The aim of this research was to modify polyamide 6 (PA6) either starting from low molecular weight end modified polymer or high molecular weight commercial grade by solution and/or solid-state polymerization (SSP) without destroying the crystalline phase. Synthetic approach consisted of first molecular mixing of all components in a common solvent preferably followed by SSP below the melting temperature of the PA6. By this way, modification of the backbone occurs in the amorphous phase which is the only mobile part of the polymer at those temperatures. By SSP reactions blocky microstructures are formed instead of random copolymers. In this study, modification of PA6 was mainly done for two purposes: for improved biodegradability and for better properties such as increased Tg. In the first part oligoesters were incorporated in the low molecular weight PA6 chain as hydrolyzable blocks which as a result provide degradability. For this aim two different synthetic routes were followed. The first one was done by making use of isocyanate and amine end groups which are highly reactive already at room temperature. Low molecular weight totally amine end-capped PA6 and totally isocyanate end-capped polycaprolactone diol were synthesized and reacted during the solution mixing in hexafluoroisopropanol (HFIP). High molecular weight multi-block copolymers of PA6-PCL were obtained which were susceptible to degradation either hydrolytically or enzymatically. The second route consisted of base-catalyzed diepoxide oligoester (DEPA)- and low molecular weight carboxyl end-capped PA6 reactions to obtain partially degradable polyesteramides by solution mixing in HFIP followed by complete removal of the solvent and finally SSP. Firstly, model reactions were performed by using polypropylene glycol diglycidyl ether to determine the optimum reaction conditions and later DEPA was used. Here, side reactions and crosslinking prevented obtaining high molecular weight multi-block copolymers as a result of very complicated nature of epoxide-carboxyl reactions. However, multi-block copolymers were achieved consisting of a few blocks of PA6 and oligoester. In the second part of the research, a commercial grade of PA6 was modified with a ‘Nylon salt’ of 1,5-diamino-2-methylpentane (Dytek A) and isophthalic acid (IPA). This modification was also done in the solid state after solution mixing of the salt and PA6. Different amounts of salt were used and melt polymerizations were also performed for comparison. Salt incorporation occurs via aminolysis and acidolysis of PA6. Therefore, in the first stages of the reaction a dramatic decrease in molecular weight is observed which later starts increasing. It was first observed that due to a loss of the volatile diamine mostly acidolysis was taking place which means chain scission by the incorporation of the diacid but not the diamine. This resulted in acid end groups and prevented further increase in molecular weight. For that reason another method was developed to keep the diamine in the mixture. Not only the reaction temperature was lowered but also the reaction was performed in a totally closed environment under Argon until all the diamine was incorporated via aminolysis. In the second stage the reaction temperature was increased and continuous Argon flow was applied to remove the condensation water produced by coupling of the broken chains. This method indeed provided higher molecular weights than before. Molecular and microstructural analysis was done in detail by SEC, 1H and 13C NMR whereas thermal analysis was done by TGA and DSC. Detailed comparison with melt-polymerized random polymer-salt copolymers was performed. It was observed that after SSP reactions the crystalline phase of the PA6 was kept intact while amorphous phase was modified. The degrees of randomness were calculated from NMR and blocky structures were confirmed. Melting points comparable to neat PA6 were achieved and higher Tg values were obtained.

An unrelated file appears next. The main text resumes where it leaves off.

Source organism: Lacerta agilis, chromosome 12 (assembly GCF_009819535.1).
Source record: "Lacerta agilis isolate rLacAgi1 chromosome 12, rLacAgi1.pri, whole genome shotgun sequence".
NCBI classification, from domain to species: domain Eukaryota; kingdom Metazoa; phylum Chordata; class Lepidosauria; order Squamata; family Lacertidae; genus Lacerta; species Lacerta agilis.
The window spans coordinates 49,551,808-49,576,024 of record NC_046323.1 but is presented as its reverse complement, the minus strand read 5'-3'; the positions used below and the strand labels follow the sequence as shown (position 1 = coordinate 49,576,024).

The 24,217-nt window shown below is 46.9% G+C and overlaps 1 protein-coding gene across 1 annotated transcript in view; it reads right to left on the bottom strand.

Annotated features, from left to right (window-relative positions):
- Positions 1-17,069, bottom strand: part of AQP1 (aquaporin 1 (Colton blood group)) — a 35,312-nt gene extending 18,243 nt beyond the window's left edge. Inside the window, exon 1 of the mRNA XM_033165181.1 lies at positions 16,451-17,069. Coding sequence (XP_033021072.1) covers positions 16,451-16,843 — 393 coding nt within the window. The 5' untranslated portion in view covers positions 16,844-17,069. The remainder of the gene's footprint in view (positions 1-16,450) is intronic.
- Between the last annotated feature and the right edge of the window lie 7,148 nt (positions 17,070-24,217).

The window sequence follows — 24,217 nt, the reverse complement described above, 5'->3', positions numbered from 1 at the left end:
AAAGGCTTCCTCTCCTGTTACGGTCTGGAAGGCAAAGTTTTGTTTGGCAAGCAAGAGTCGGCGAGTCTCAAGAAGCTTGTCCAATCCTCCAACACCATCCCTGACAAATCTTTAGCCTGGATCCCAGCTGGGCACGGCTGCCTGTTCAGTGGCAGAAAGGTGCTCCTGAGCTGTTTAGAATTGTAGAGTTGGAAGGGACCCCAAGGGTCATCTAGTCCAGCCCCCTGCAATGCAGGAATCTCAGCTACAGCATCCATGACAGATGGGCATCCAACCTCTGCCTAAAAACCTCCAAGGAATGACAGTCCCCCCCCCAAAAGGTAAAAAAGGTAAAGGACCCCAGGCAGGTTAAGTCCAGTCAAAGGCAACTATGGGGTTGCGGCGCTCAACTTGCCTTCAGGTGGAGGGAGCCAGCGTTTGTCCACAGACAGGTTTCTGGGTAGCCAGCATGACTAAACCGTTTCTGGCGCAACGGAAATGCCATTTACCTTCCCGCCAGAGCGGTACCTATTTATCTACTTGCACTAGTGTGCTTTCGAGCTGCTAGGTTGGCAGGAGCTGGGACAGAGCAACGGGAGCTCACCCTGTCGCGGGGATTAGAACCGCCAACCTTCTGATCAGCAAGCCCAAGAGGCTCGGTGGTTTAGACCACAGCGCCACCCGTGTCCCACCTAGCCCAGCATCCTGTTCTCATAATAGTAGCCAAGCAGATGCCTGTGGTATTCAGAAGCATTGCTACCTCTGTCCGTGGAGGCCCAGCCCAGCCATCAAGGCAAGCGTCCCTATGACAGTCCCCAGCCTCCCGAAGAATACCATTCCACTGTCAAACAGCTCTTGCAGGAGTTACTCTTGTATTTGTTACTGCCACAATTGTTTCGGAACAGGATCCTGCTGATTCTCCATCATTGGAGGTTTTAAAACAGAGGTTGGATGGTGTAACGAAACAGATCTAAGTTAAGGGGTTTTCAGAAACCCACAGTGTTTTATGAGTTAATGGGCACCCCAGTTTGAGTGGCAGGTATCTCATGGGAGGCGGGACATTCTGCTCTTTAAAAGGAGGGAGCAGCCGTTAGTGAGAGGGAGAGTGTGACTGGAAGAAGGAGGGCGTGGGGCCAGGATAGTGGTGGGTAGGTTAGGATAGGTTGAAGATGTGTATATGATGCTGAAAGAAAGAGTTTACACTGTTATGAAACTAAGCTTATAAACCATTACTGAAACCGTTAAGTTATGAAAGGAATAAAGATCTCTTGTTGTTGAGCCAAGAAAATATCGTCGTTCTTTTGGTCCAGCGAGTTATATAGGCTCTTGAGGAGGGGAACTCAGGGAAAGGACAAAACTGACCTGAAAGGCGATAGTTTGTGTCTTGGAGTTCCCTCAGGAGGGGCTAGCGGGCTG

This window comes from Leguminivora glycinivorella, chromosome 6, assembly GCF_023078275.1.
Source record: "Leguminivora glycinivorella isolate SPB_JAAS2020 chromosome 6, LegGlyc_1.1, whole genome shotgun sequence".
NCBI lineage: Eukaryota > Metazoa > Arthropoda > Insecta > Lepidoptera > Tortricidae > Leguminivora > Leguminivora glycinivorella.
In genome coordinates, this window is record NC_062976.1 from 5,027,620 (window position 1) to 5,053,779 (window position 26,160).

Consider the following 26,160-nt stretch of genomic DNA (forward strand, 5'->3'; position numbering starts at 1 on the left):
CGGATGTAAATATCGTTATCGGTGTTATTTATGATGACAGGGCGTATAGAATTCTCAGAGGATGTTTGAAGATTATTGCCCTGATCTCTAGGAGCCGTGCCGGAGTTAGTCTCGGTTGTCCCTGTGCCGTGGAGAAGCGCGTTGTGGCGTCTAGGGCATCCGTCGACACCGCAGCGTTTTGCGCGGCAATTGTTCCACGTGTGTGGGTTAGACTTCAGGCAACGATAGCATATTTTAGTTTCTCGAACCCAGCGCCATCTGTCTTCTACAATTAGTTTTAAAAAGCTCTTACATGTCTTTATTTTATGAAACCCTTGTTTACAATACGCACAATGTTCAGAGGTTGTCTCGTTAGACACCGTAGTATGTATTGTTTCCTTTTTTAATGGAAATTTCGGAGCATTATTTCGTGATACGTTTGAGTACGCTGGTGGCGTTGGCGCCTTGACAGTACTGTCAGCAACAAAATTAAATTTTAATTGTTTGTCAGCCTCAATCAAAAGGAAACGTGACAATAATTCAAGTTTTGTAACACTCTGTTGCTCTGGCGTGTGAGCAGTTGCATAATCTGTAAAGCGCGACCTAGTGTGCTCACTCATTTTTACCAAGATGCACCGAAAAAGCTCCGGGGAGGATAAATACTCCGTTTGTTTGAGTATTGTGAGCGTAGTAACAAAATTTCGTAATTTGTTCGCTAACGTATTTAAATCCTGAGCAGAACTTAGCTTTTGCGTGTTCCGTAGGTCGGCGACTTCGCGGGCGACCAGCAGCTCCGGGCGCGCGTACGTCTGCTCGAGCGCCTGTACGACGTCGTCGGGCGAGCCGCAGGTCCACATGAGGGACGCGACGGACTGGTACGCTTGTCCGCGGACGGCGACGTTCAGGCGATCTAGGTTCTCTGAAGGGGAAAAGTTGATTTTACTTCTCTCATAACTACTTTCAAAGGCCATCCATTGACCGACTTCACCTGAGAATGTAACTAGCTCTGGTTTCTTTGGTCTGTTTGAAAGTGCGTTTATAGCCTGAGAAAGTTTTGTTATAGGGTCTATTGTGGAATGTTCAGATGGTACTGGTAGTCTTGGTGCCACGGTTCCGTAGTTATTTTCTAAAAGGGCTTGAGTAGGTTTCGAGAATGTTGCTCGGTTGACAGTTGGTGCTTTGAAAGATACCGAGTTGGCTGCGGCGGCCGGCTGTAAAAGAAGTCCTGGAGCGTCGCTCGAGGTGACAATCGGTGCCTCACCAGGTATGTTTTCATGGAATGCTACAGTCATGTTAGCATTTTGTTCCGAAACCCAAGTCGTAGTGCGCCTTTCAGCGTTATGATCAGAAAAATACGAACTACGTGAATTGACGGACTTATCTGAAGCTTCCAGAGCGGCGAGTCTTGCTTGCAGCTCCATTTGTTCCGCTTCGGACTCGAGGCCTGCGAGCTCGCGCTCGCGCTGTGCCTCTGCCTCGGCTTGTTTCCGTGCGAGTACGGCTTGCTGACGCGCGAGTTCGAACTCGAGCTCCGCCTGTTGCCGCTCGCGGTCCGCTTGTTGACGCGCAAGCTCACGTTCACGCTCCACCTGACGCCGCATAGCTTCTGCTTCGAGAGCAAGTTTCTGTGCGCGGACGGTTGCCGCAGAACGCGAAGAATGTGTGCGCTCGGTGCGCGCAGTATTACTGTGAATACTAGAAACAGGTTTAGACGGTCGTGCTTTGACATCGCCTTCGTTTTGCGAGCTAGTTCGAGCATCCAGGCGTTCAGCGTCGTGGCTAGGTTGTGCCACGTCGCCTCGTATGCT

|Qualification||Doctor of Philosophy|
|Award date||19 Mar 2012|
|Place of Publication||Eindhoven|
|Publication status||Published - 2012|